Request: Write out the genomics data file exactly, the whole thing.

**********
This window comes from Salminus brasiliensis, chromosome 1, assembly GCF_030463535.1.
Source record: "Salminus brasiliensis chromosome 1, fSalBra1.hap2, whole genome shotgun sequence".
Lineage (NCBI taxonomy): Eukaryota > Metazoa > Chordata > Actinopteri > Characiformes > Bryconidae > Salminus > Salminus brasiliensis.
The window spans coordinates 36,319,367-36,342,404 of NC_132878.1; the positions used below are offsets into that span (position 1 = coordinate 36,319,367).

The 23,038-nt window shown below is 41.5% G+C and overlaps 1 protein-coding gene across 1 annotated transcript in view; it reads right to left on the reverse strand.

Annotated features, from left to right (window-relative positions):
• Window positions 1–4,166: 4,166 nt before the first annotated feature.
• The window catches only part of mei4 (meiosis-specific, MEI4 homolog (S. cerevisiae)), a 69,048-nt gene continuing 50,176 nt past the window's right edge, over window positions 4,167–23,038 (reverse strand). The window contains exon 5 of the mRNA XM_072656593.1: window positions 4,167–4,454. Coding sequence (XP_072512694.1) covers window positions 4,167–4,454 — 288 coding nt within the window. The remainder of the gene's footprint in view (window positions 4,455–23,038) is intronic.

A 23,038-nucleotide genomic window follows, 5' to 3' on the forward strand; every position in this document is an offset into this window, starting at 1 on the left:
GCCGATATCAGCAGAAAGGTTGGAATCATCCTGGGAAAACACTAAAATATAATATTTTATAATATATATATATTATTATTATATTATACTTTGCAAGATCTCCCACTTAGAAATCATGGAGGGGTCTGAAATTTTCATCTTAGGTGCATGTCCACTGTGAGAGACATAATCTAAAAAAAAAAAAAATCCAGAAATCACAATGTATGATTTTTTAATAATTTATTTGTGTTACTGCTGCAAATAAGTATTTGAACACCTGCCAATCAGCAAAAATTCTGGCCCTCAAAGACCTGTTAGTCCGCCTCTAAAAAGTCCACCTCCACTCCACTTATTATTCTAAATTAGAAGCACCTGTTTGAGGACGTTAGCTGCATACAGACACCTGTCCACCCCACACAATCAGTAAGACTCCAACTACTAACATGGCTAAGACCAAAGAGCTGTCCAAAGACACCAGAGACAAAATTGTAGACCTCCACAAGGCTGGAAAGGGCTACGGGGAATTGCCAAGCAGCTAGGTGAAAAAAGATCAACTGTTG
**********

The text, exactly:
This window comes from Salminus brasiliensis, chromosome 1, assembly GCF_030463535.1.
Source record: "Salminus brasiliensis chromosome 1, fSalBra1.hap2, whole genome shotgun sequence".
Lineage (NCBI taxonomy): Eukaryota > Metazoa > Chordata > Actinopteri > Characiformes > Bryconidae > Salminus > Salminus brasiliensis.
The window spans coordinates 36,319,367-36,342,404 of NC_132878.1; the positions used below are offsets into that span (position 1 = coordinate 36,319,367).

The 23,038-nt window shown below is 41.5% G+C and overlaps 1 protein-coding gene across 1 annotated transcript in view; it reads right to left on the reverse strand.

Annotated features, from left to right (window-relative positions):
• Window positions 1–4,166: 4,166 nt before the first annotated feature.
• The window catches only part of mei4 (meiosis-specific, MEI4 homolog (S. cerevisiae)), a 69,048-nt gene continuing 50,176 nt past the window's right edge, over window positions 4,167–23,038 (reverse strand). The window contains exon 5 of the mRNA XM_072656593.1: window positions 4,167–4,454. Coding sequence (XP_072512694.1) covers window positions 4,167–4,454 — 288 coding nt within the window. The remainder of the gene's footprint in view (window positions 4,455–23,038) is intronic.

A 23,038-nucleotide genomic window follows, 5' to 3' on the forward strand; every position in this document is an offset into this window, starting at 1 on the left:
GCCGATATCAGCAGAAAGGTTGGAATCATCCTGGGAAAACACTAAAATATAATATTTTATAATATATATATATTATTATTATATTATACTTTGCAAGATCTCCCACTTAGAAATCATGGAGGGGTCTGAAATTTTCATCTTAGGTGCATGTCCACTGTGAGAGACATAATCTAAAAAAAAAAAAAATCCAGAAATCACAATGTATGATTTTTTAATAATTTATTTGTGTTACTGCTGCAAATAAGTATTTGAACACCTGCCAATCAGCAAAAATTCTGGCCCTCAAAGACCTGTTAGTCCGCCTCTAAAAAGTCCACCTCCACTCCACTTATTATTCTAAATTAGAAGCACCTGTTTGAGGACGTTAGCTGCATACAGACACCTGTCCACCCCACACAATCAGTAAGACTCCAACTACTAACATGGCTAAGACCAAAGAGCTGTCCAAAGACACCAGAGACAAAATTGTAGACCTCCACAAGGCTGGAAAGGGCTACGGGGAATTGCCAAGCAGCTAGGTGAAAAAAGATCAACTGTTG